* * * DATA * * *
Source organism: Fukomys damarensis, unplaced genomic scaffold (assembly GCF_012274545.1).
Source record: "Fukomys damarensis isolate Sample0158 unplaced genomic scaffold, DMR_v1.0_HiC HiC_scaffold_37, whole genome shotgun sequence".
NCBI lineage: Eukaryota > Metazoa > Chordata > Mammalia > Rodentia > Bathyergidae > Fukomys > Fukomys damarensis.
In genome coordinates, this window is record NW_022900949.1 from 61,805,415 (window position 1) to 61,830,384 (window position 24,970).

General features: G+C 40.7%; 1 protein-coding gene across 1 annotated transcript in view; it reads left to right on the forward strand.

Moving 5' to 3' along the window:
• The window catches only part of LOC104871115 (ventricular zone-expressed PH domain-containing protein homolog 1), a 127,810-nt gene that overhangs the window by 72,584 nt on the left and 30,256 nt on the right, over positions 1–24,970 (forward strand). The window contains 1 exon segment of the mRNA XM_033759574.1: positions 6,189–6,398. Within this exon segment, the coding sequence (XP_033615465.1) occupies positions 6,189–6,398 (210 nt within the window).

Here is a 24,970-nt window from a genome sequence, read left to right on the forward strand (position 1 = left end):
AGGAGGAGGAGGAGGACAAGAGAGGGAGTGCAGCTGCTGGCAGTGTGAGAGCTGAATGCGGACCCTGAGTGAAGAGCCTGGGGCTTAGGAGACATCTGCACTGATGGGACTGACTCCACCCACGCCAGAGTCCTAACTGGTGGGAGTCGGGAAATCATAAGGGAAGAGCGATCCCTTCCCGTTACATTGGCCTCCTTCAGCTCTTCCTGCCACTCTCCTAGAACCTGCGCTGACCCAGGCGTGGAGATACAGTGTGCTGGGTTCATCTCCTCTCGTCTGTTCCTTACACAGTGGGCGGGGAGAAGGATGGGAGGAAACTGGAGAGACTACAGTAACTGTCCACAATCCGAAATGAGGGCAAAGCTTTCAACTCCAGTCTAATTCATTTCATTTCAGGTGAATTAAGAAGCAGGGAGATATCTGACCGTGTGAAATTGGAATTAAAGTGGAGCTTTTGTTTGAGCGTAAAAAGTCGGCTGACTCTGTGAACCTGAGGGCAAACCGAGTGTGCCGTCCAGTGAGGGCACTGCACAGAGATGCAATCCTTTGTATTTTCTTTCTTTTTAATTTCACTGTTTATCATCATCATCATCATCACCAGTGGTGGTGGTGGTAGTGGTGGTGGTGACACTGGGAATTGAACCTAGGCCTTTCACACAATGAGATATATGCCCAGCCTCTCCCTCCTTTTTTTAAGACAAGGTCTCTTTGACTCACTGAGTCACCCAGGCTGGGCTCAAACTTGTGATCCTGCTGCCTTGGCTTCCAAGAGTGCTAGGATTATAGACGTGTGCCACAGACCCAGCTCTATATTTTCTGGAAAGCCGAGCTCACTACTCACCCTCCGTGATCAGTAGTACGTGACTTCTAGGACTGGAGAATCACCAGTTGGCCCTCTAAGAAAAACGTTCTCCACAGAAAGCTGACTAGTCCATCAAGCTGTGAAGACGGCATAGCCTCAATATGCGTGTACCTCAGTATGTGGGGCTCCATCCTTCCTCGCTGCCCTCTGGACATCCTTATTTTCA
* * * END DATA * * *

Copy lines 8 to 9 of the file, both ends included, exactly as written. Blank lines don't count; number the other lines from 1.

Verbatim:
Here is a 24,970-nt window from a genome sequence, read left to right on the forward strand (position 1 = left end):
AGGAGGAGGAGGAGGACAAGAGAGGGAGTGCAGCTGCTGGCAGTGTGAGAGCTGAATGCGGACCCTGAGTGAAGAGCCTGGGGCTTAGGAGACATCTGCACTGATGGGACTGACTCCACCCACGCCAGAGTCCTAACTGGTGGGAGTCGGGAAATCATAAGGGAAGAGCGATCCCTTCCCGTTACATTGGCCTCCTTCAGCTCTTCCTGCCACTCTCCTAGAACCTGCGCTGACCCAGGCGTGGAGATACAGTGTGCTGGGTTCATCTCCTCTCGTCTGTTCCTTACACAGTGGGCGGGGAGAAGGATGGGAGGAAACTGGAGAGACTACAGTAACTGTCCACAATCCGAAATGAGGGCAAAGCTTTCAACTCCAGTCTAATTCATTTCATTTCAGGTGAATTAAGAAGCAGGGAGATATCTGACCGTGTGAAATTGGAATTAAAGTGGAGCTTTTGTTTGAGCGTAAAAAGTCGGCTGACTCTGTGAACCTGAGGGCAAACCGAGTGTGCCGTCCAGTGAGGGCACTGCACAGAGATGCAATCCTTTGTATTTTCTTTCTTTTTAATTTCACTGTTTATCATCATCATCATCATCACCAGTGGTGGTGGTGGTAGTGGTGGTGGTGACACTGGGAATTGAACCTAGGCCTTTCACACAATGAGATATATGCCCAGCCTCTCCCTCCTTTTTTTAAGACAAGGTCTCTTTGACTCACTGAGTCACCCAGGCTGGGCTCAAACTTGTGATCCTGCTGCCTTGGCTTCCAAGAGTGCTAGGATTATAGACGTGTGCCACAGACCCAGCTCTATATTTTCTGGAAAGCCGAGCTCACTACTCACCCTCCGTGATCAGTAGTACGTGACTTCTAGGACTGGAGAATCACCAGTTGGCCCTCTAAGAAAAACGTTCTCCACAGAAAGCTGACTAGTCCATCAAGCTGTGAAGACGGCATAGCCTCAATATGCGTGTACCTCAGTATGTGGGGCTCCATCCTTCCTCGCTGCCCTCTGGACATCCTTATTTTCA